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  1. This paper addresses the problem of identification of error in variables switched linear models from experimental input/output data. This problem is known to be generically NP hard and thus computationally expensive to solve. To address this difficulty, several relaxations have been proposed in the past few years. While solvable in polynomial time these (convex) relaxations tend to scale poorly with the number of points and number/order of the subsystems, effectively limiting their applicability to scenarios with relatively small number of data points. To address this difficulty, in this paper we propose an efficient method that only requires performing (number of subsystems) singular value decompositions of matrices whose size is independent of the number of points. The underlying idea is to obtain a sum-of-squares polynomial approximation of the support of each subsystem one-at-a-time, and use these polynomials to segment the data into sets, each generated by a single subsystem. As shown in the paper, exploiting ideas from Christoffel's functions allows for finding these polynomial approximations simply by performing SVDs. The parameters of each subsystem can then be identified from the segmented data using existing error-in-variables (EIV) techniques.
  2. In this paper we propose a data-driven fault detection framework for semi-supervised scenarios where labeled training data from the system under consideration (the “target”) is imbalanced (e.g. only relatively few labels are available from one of the classes), but data from a related system (the “source”) is readily available. An example of this situation is when a generic simulator is available, but needs to be tuned on a case-by-case basis to match the parameters of the actual system. The goal of this paper is to work with the statistical distribution of the data without necessitating system identification. Our main result shows that if the source and target domain are related by a linear transformation (a common assumption in domain adaptation), the problem of designing a classifier that minimizes a miss-classification loss over the joint source and target domains reduces to a convex optimization subject to a single (non-convex) equality constraint. This second-order equality constraint can be recast as a rank-1 optimization problem, where the rank constraint can be efficiently handled through a reweighted nuclear norm surrogate. These results are illustrated with a practical application: fault detection in additive manufacturing (industrial 3D printing). The proposed method is able to exploit simulationmore »data (source domain) to substantially outperform classifiers tuned using only data from a single domain.« less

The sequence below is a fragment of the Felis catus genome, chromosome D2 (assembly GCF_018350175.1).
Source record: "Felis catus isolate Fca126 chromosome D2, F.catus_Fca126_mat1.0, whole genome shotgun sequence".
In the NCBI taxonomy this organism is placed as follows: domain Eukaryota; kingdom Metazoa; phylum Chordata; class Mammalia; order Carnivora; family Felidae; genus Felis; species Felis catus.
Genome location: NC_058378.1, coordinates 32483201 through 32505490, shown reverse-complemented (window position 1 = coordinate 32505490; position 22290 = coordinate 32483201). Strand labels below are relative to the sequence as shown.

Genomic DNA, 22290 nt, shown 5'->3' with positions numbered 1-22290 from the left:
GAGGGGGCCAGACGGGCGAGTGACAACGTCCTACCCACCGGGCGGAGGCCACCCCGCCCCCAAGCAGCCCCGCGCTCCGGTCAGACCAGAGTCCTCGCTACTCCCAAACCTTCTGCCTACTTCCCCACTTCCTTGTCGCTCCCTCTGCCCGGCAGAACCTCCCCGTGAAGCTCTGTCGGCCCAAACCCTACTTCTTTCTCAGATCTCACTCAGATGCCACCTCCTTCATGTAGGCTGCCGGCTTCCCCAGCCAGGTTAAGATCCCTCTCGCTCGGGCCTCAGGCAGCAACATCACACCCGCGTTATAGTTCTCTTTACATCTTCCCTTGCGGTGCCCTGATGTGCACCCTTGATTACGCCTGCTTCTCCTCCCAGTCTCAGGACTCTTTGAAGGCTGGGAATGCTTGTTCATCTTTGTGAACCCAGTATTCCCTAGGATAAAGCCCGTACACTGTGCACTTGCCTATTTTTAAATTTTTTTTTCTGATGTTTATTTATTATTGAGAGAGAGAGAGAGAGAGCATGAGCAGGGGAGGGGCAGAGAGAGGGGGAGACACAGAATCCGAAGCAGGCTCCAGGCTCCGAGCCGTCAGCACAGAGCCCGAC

3. This paper addresses the problem of subspace clustering in the presence of outliers. Typically, this scenario is handled through a regularized optimization, whose computational complexity scales polynomially with the size of the data. Further, the regularization terms need to be manually tuned to achieve optimal performance. To circumvent these difficulties, in this paper we propose an outlier removal algorithm based on evaluating a suitable sum-ofsquares polynomial, computed directly from the data. This algorithm only requires performing two singular value decompositions of fixed size, and provides certificates on the probability of misclassifying outliers as inliers.